#1
So I have a Korg tuner that you can manually and go through and select what frequency you want to tune to. At least I think thats how it works or whatever.
When I used to jam with a guy I worked with at a bar, he always talked about tuning to 460, but everyone else always mentions at least once that they use 440.

A, I have no idea what theyre talking about.

B, I have no idea what the difference is.

How does this work?
#4
440 Hz is the frequency of the sinal wave of the tone of the A string. If that dude tunes it to 460 Hz, he's playing out of tune. Nothing wrong with it offcourse, but its not as it should be.
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#5
The number is the frequency rate of the sound wave indicating the pitch. 440 is the standard for an A4 in western standards.
#6
If you want to tune to C standard for example, what frequency would you have to use?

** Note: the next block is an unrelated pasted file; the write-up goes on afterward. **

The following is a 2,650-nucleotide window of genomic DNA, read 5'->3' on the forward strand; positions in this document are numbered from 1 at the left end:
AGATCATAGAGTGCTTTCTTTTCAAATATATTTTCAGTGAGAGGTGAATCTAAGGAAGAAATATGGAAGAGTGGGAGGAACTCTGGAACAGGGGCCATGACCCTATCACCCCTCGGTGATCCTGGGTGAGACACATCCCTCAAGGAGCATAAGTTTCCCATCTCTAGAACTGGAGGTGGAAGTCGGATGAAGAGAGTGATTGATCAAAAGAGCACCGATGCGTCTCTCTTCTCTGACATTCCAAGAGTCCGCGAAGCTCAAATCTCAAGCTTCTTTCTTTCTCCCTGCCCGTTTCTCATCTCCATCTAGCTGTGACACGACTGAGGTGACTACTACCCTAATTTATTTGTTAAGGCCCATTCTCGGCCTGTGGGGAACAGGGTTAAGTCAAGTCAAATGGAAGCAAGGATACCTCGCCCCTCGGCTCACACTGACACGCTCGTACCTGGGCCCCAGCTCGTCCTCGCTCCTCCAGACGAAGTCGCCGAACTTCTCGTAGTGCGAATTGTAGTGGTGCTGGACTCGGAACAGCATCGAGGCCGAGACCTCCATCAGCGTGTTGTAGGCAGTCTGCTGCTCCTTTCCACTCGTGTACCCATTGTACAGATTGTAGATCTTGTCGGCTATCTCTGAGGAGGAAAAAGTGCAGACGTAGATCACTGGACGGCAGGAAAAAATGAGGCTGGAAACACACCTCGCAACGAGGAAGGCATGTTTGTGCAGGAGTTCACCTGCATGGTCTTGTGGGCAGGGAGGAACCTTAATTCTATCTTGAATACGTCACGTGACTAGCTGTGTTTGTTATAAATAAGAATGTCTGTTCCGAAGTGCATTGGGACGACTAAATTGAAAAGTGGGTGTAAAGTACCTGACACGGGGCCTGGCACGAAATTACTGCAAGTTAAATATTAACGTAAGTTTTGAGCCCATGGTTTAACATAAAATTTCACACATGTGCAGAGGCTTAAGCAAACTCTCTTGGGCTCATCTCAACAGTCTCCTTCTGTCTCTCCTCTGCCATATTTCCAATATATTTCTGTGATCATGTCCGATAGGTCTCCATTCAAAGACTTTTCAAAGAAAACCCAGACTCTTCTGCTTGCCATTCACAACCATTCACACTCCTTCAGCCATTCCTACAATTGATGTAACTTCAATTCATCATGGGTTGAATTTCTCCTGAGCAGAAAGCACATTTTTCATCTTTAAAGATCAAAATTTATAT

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#7
just tune your lowest string to D instead of E, dont worry about frequencies

*EDIT*
Nevermind, you changed your post.
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Last edited by LP_CL at Nov 4, 2008,
#8
Quote by lokster
If you want to tune to C standard for example, what frequency would you have to use?


That would be 262Hz if tuning down, or 523Hz if tuning up.
#9
Quote by lokster
If you want to tune to C standard for example, what frequency would you have to use?

440 hz.

that setting on the tuner only changes what the A above middle C is. it then works everything else out from that.

if you changed the 440 to the pitch of the C (whatever that is) it'd come out weird.

you only really need to change that setting if you're playing with an instrument that's tuned to something else but s difficult to tune eg. a slightly sharp piano, you might have to change the setting to 460 for that.